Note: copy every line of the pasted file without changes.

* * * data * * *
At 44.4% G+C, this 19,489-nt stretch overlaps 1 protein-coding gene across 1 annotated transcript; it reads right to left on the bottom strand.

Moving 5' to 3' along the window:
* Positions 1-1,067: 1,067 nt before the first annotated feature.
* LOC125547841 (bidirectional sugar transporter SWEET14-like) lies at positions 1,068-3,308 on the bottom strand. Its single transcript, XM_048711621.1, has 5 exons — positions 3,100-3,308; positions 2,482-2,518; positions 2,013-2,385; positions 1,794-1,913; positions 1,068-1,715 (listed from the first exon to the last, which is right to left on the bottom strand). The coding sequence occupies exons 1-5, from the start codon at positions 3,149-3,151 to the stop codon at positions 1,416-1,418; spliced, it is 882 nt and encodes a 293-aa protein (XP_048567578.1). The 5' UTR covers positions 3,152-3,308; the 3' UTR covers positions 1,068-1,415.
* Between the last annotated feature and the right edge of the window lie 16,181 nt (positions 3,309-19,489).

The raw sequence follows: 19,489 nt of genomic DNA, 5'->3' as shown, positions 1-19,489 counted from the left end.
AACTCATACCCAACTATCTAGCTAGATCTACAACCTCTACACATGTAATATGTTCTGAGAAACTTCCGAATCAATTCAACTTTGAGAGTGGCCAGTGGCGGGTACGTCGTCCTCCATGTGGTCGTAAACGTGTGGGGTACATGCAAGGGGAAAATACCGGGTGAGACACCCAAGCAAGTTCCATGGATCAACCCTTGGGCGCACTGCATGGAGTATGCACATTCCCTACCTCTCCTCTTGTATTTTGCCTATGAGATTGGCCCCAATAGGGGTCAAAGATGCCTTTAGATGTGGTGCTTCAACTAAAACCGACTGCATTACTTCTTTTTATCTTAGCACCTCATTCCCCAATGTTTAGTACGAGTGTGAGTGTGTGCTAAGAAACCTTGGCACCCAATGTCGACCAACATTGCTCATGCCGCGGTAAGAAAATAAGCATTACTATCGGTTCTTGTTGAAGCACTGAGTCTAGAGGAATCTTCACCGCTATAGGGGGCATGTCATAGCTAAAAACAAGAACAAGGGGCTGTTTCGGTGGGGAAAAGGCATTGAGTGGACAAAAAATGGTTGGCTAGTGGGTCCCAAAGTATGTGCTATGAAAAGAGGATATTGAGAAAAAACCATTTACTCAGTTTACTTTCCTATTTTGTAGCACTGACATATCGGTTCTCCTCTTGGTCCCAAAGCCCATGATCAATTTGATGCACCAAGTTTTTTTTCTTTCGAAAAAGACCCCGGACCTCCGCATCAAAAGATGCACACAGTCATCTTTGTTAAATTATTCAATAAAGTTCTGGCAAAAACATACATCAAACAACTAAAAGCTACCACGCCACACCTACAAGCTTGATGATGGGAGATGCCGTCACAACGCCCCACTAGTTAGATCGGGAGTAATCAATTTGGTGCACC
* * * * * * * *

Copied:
At 44.4% G+C, this 19,489-nt stretch overlaps 1 protein-coding gene across 1 annotated transcript; it reads right to left on the bottom strand.

Moving 5' to 3' along the window:
* Positions 1-1,067: 1,067 nt before the first annotated feature.
* LOC125547841 (bidirectional sugar transporter SWEET14-like) lies at positions 1,068-3,308 on the bottom strand. Its single transcript, XM_048711621.1, has 5 exons — positions 3,100-3,308; positions 2,482-2,518; positions 2,013-2,385; positions 1,794-1,913; positions 1,068-1,715 (listed from the first exon to the last, which is right to left on the bottom strand). The coding sequence occupies exons 1-5, from the start codon at positions 3,149-3,151 to the stop codon at positions 1,416-1,418; spliced, it is 882 nt and encodes a 293-aa protein (XP_048567578.1). The 5' UTR covers positions 3,152-3,308; the 3' UTR covers positions 1,068-1,415.
* Between the last annotated feature and the right edge of the window lie 16,181 nt (positions 3,309-19,489).

The raw sequence follows: 19,489 nt of genomic DNA, 5'->3' as shown, positions 1-19,489 counted from the left end.
AACTCATACCCAACTATCTAGCTAGATCTACAACCTCTACACATGTAATATGTTCTGAGAAACTTCCGAATCAATTCAACTTTGAGAGTGGCCAGTGGCGGGTACGTCGTCCTCCATGTGGTCGTAAACGTGTGGGGTACATGCAAGGGGAAAATACCGGGTGAGACACCCAAGCAAGTTCCATGGATCAACCCTTGGGCGCACTGCATGGAGTATGCACATTCCCTACCTCTCCTCTTGTATTTTGCCTATGAGATTGGCCCCAATAGGGGTCAAAGATGCCTTTAGATGTGGTGCTTCAACTAAAACCGACTGCATTACTTCTTTTTATCTTAGCACCTCATTCCCCAATGTTTAGTACGAGTGTGAGTGTGTGCTAAGAAACCTTGGCACCCAATGTCGACCAACATTGCTCATGCCGCGGTAAGAAAATAAGCATTACTATCGGTTCTTGTTGAAGCACTGAGTCTAGAGGAATCTTCACCGCTATAGGGGGCATGTCATAGCTAAAAACAAGAACAAGGGGCTGTTTCGGTGGGGAAAAGGCATTGAGTGGACAAAAAATGGTTGGCTAGTGGGTCCCAAAGTATGTGCTATGAAAAGAGGATATTGAGAAAAAACCATTTACTCAGTTTACTTTCCTATTTTGTAGCACTGACATATCGGTTCTCCTCTTGGTCCCAAAGCCCATGATCAATTTGATGCACCAAGTTTTTTTTCTTTCGAAAAAGACCCCGGACCTCCGCATCAAAAGATGCACACAGTCATCTTTGTTAAATTATTCAATAAAGTTCTGGCAAAAACATACATCAAACAACTAAAAGCTACCACGCCACACCTACAAGCTTGATGATGGGAGATGCCGTCACAACGCCCCACTAGTTAGATCGGGAGTAATCAATTTGGTGCACC